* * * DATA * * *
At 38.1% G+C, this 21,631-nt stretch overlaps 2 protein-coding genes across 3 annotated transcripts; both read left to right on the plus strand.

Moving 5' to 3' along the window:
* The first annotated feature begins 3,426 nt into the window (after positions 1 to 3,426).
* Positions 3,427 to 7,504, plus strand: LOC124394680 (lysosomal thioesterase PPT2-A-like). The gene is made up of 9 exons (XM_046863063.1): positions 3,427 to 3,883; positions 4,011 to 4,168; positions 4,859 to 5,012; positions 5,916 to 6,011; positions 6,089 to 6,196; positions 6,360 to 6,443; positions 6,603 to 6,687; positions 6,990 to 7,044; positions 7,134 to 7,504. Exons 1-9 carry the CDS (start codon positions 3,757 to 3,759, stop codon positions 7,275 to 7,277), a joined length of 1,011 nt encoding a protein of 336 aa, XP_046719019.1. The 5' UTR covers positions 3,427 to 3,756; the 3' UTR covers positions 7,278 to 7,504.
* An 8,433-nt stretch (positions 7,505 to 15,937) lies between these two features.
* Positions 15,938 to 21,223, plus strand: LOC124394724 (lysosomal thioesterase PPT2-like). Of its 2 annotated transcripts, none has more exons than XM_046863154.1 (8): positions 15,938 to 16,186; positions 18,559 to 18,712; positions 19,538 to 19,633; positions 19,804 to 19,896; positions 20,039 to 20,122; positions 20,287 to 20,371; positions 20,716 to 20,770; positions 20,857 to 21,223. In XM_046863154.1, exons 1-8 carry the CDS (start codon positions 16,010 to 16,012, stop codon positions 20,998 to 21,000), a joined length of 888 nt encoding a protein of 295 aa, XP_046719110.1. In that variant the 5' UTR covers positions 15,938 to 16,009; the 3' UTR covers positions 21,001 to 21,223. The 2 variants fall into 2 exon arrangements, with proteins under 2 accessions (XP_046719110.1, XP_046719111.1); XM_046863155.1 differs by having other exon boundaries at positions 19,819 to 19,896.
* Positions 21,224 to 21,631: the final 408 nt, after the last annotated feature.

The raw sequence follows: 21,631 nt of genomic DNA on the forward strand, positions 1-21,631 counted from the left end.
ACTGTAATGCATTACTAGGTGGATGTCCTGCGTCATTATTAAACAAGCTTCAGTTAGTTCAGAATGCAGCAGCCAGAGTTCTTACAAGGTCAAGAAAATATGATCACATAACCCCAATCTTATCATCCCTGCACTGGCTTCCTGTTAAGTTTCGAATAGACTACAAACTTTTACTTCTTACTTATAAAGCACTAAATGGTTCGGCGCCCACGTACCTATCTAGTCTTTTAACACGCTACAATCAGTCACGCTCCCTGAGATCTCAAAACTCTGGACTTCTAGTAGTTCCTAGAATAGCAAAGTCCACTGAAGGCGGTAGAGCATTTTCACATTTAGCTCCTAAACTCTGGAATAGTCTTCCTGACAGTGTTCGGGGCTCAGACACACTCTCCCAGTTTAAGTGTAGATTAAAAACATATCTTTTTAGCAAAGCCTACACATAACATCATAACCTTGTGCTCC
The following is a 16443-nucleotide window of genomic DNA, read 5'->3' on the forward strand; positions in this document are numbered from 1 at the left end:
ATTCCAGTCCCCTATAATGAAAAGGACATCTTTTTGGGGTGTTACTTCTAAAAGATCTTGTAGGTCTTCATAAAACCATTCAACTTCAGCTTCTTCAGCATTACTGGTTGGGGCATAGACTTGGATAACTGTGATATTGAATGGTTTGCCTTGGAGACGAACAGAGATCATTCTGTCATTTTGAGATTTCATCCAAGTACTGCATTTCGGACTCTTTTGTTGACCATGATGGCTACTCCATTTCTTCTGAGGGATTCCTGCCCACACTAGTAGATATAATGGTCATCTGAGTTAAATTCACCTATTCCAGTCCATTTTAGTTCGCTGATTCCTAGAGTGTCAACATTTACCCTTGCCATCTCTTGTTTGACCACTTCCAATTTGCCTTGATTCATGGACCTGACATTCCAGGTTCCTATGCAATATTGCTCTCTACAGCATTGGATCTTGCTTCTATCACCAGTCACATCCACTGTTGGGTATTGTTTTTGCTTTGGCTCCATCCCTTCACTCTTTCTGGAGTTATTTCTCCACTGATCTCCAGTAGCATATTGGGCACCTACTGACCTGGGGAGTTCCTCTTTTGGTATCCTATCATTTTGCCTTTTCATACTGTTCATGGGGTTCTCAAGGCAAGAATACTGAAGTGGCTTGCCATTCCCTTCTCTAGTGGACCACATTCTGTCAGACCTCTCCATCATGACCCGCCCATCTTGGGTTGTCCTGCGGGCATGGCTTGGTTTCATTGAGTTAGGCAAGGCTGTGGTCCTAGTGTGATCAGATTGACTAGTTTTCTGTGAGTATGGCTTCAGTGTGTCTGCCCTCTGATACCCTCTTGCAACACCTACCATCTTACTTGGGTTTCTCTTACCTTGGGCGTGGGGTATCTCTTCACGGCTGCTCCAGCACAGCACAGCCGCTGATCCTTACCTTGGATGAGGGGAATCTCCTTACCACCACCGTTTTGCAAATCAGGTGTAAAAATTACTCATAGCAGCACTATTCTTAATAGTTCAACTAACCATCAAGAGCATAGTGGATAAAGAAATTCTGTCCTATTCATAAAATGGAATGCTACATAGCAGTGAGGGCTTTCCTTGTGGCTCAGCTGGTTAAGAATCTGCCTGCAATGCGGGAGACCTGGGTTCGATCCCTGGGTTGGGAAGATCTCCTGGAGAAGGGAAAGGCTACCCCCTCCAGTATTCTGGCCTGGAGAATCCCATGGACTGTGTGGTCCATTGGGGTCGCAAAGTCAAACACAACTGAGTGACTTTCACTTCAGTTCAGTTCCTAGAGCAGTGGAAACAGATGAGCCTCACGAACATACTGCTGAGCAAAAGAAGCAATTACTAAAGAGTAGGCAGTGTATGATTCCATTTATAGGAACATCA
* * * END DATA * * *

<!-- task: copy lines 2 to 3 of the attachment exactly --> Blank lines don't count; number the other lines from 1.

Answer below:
Moving 5' to 3' along the window:
* The first annotated feature begins 3,426 nt into the window (after positions 1 to 3,426).